so do not need an earth wire.
k) The earth wire and fuse together protect the appliance and the user. The size of cable
and fuse need to be matched to the amount of electricity an appliance uses. Thicker
cables can take more electricity. The fuse should be the next value higher than the
current the appliance uses.
P 2.4.2 Current, Charge and Power
a) Electric current is the rate of flow of charge.
b) When an electrical charge flows through a resistor, electrical energy is transformed into
heat energy. Modern energy saving bulbs waste less energy as heat. New appliances are
now rated to show how much energy they use.
The rate at which energy is transformed
in a device is called the power.
power = energy transformed (joule, J)
(watt, W) time (second, s)
Power, potential difference and current
are related by the equation:
power = current × potential difference
(watt, W) (ampere, A) (volt, V)
Energy transformed, potential difference and charge are related by the
Energy Transformed= Potential Difference x Charge
E = V x Q
P2.5.1 Structure of the atom (You may have covered this in Chemistry as well)
a) An atom has a small nucleus containing protons and neutrons surrounded by electrons. The
nucleus is very small in relation to the whole atom.
Particle name Relative Mass
(how their masses compare charge
with each other)
Very small
b) In an atom the number of electrons is equal to the number of protons in the nucleus. The
atom has no net electrical charge.
c) Atoms may lose or gain electrons to form charged particles called ions.
d) All atoms of a particular element have the same number of protons. Atoms of the same
element which have different numbers of neutrons are called isotopes.
e) The total number of protons in an atom is called its atomic number.
f) The total number of protons and neutrons in an atom is called its mass number.
g) We used to think that atoms were like a plumb pudding where the negative charges are
trapped in a ‘pudding mixture of positive charge.
h) The Rutherford and Marsden scattering experiment led to the plum pudding model of
the atom being replaced by the nuclear model. Electrons were fired at a leaf of gold, and
every so often one would be reflected back, most would go straight through. This led to
the idea of most of the atom being empty space.
P2.5.2 Atoms and Radiation
a) Some substances give out radiation from their nucleus all the time. This is because the
nucleus is unstable and has to release energy. These substances are radioactive.The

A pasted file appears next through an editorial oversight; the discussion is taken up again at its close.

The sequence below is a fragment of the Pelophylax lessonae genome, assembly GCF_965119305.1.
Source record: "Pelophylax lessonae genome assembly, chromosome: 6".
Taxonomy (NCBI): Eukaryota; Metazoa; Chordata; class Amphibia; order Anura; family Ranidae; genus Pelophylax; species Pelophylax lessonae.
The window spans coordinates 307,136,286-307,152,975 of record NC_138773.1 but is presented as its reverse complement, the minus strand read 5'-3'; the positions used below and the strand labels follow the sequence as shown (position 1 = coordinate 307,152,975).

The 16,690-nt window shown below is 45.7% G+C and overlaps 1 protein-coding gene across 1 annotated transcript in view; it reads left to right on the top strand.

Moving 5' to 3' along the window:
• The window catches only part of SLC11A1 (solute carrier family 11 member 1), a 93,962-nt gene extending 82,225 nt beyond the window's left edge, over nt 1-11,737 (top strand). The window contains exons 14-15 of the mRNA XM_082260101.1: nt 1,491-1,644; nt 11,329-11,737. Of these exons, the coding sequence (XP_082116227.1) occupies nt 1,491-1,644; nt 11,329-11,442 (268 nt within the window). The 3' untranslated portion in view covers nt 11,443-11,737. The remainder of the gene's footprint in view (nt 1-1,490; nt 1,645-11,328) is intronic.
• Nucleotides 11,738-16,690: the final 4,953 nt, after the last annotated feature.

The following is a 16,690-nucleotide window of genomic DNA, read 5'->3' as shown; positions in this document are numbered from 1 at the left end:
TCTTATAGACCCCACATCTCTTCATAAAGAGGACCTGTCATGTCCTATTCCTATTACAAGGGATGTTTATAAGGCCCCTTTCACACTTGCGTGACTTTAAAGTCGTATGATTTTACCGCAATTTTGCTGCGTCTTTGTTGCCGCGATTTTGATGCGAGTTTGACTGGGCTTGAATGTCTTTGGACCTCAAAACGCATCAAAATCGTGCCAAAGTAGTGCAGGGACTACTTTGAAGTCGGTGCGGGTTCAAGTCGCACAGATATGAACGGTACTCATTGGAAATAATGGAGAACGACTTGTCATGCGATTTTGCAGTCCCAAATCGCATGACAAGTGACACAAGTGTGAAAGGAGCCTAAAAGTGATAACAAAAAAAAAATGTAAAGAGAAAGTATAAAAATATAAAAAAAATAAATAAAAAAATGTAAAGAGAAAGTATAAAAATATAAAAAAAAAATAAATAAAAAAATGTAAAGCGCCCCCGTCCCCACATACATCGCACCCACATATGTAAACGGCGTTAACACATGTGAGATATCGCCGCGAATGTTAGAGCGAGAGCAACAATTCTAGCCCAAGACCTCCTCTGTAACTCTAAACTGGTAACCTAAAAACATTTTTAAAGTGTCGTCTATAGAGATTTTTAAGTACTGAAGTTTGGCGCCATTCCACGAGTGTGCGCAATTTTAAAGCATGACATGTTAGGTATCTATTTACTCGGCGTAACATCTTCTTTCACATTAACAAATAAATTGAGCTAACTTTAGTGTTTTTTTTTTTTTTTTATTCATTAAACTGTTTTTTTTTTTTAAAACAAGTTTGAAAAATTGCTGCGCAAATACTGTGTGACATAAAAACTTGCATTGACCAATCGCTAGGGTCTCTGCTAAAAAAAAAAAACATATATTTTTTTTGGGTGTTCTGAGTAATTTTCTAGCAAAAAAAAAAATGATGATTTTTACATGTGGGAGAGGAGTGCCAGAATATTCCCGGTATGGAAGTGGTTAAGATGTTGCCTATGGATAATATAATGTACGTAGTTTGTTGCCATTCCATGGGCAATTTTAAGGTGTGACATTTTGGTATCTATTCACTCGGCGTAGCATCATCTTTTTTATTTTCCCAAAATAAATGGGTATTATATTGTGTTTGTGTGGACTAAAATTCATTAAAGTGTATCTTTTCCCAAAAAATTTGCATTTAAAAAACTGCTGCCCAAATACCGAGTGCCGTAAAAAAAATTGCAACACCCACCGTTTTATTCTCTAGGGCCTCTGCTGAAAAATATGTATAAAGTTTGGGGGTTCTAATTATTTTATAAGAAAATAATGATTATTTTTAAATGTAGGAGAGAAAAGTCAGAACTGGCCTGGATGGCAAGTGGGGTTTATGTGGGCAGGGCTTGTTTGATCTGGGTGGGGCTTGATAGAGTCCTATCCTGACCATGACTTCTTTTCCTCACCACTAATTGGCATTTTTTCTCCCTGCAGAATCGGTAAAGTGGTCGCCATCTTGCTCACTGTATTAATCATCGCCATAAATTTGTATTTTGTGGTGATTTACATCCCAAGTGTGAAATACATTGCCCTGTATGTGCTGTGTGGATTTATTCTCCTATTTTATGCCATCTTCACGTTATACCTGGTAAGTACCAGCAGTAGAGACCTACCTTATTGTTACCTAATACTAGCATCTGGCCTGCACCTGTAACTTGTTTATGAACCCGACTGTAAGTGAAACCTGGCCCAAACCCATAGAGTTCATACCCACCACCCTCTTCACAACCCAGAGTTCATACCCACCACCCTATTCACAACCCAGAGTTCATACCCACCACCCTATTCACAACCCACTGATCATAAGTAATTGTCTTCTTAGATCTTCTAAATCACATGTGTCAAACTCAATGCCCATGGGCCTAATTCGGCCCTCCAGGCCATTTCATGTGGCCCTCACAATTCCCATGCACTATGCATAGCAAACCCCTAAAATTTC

process is random. (It is all related to the nucleus and so is not “Chemistry”)
b) There is always background radiation present. This comes from some rocks and cosmic
rays as well as man-made sources.
c) There are three types of radiation.
d) An alpha particle is 2 neutrons and 2 protons (same as a helium nucleus)
e) A beta particle is an electron from the nucleus
f) Gamma radiation is part of the electromagnetic spectrum.
g) You should know what alpha, beta and gamma are made up from, know what their range is
in air, and their penetrating powers.
h) Alpha and Beta particles are deflected in opposite directions by electric and magnetic
fields because they have opposite charges. Beta particles are deflected most because
they are smallest. Gamma are not deflected because they have no charge.
i) You should be able to understand alpha and beta decay equations and balance them in
terms of atomic and mass number
j) The half-life of a radioactive material is the time it takes for half of the nuclei to decay,
or the time it takes for the count rate to go down to half its original value. It is a
You should be able to
 select an appropriate radioactive source for a job, from a list, by choosing a suitable
type, strength and half-life.
Be able to give uses and dangers associated with each kind of radiation.
Nuclear fission is the splitting of an atomic nucleus.
There are two fissionable substances in common use in
nuclear reactors, uranium 235 and plutonium 239.
P2.6.1 Nuclear Fission
For fission to occur the uranium 235 or plutonium 239
nucleus must first absorb a neutron
The nucleus undergoing fission splits into two smaller
nuclei and 2 or 3 neutrons and energy is released.
The neutrons may go on to start a chain reaction.
P2.6.2 Nuclear fusion
a) Nuclear fusion is the joining of two atomic nuclei
to form a larger one. The early universe only
contained hydrogen but fusion has made more
b) Nuclear fusion is the process by which energy is
released in stars.
c) Stars form when enough dust and gas from space is pulled together by gravitational
attraction. Smaller masses may also form and be attracted by a larger mass to become
d) During the main sequence period of its life a star is stable because the forces within it
(gravity and the explosion of the reactions) are balanced.
e) A star goes through a life cycle. This is determined by the size of the star.
Fusion processes in stars produce
all the naturally occurring elements
throughout the universe by the
explosion of supernova stars at the
end of their life.